Calling for a ‘new deal for higher education’

Neve Gordon
Professor of international human rights and humanitarian law at Queen Mary University of London and a member of the BRISMES council

Nicola Pratt
Reader of the international politics of the middle east at the University of Warwick and vice president of BRISMES

In response to announced job cuts and other cost saving measures being taken by universities in light of the financial crisis caused by the Covid-19 pandemic, the British Society for Middle Eastern Studies organised a letter to relevant ministers in the UK and devolved governments calling ‘a new deal for higher education.’

When the coronavirus hit, 74 universities in the UK were in the midst of a 14-day strike whose goal was to protect our pensions, decrease our workload, push back against the casualisation of labour and demand an end to the gender and race pay gap. The scale of casualisation, which disproportionately affects women and black and ethnic minorities, and the threat it poses to working conditions in the sector became clear when we learned that some universities outsource teaching assistants to UniTemps and other agencies and that, therefore, they could not legally strike.

Since then, as each day passes, it becomes clearer that the response of most university managers to the financial crisis caused by Covid-19 is further entrenching the inequalities and precarity that provoked the waves of strikes over the past two years. Many universities have announced redundancies of permanent staff after laying off fixed-term and hourly-paid colleagues, a disproportionate number of whom are women and black and ethnic minorities. Some universities have announced cuts to the range of courses and subjects being offered. Simultaneously, some universities are paying an array of external consultants large sums to offer advice on pedagogical issues which staff have ample experience.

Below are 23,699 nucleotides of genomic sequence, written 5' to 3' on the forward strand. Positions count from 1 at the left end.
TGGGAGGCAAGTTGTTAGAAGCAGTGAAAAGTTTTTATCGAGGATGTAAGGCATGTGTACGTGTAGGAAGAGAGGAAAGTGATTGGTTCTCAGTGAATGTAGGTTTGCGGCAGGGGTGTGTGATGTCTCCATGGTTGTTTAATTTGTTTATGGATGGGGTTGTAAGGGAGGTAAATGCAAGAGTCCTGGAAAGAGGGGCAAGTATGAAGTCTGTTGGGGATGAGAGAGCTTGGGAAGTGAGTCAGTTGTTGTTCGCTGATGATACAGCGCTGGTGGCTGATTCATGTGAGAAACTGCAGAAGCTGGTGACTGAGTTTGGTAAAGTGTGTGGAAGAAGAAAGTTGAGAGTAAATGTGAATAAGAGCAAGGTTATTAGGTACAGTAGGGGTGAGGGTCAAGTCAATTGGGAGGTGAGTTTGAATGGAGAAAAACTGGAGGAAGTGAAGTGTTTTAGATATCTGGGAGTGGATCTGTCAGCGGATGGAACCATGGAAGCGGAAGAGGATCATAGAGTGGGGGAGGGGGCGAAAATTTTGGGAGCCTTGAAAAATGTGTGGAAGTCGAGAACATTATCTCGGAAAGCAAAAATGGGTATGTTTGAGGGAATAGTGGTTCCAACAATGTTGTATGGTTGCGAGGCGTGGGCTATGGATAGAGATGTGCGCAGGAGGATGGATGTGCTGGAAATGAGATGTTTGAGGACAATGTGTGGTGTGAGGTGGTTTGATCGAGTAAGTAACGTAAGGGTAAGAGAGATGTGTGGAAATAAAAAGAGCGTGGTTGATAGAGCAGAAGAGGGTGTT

A whole generation of early career scholars, who constitute the future of academia, are now facing uncertainty as even hourly-paid teaching work dries up, let alone permanent jobs and post-doctoral fellowships. Meanwhile, lecturers are being told to prepare on-line and ‘blended’ learning experiences and there is little doubt in our mind that the universal transition to ‘synchronous and asynchronous’ teaching precipitated by corona will serve as an experiment that is likely to have a dramatic and devastating impact on higher education, particularly in light of the looming economic crisis.

The scale of the challenges that we face not only reveal the need to continue our struggles around workload, pay, casualisation, the gender and race pay gaps and pensions, but also the need to question the higher education funding model of student fees and marketisation that is driving the inequalities and precarity in our sector.

Taking these developments into account, the British Society for Middle Eastern Studies sent a letter to relevant ministers in the UK and devolved governments calling for ‘a new deal for higher education.’

Signed by forty-eight professional associations representing diverse academic research fields, our letter points out that UK public spending on tertiary education is the lowest among OECD countries, and comprises less than half of the average spending among the OECD’s other 34 countries, making UK universities particularly vulnerable to fluctuations in income from student numbers. Even before the pandemic, nearly 25 percent of all UK universities were in deficit and this number will undoubtedly grow as universities are forced to borrow to offset the huge revenue losses caused by lockdown and decreasing numbers of students in the new academic year.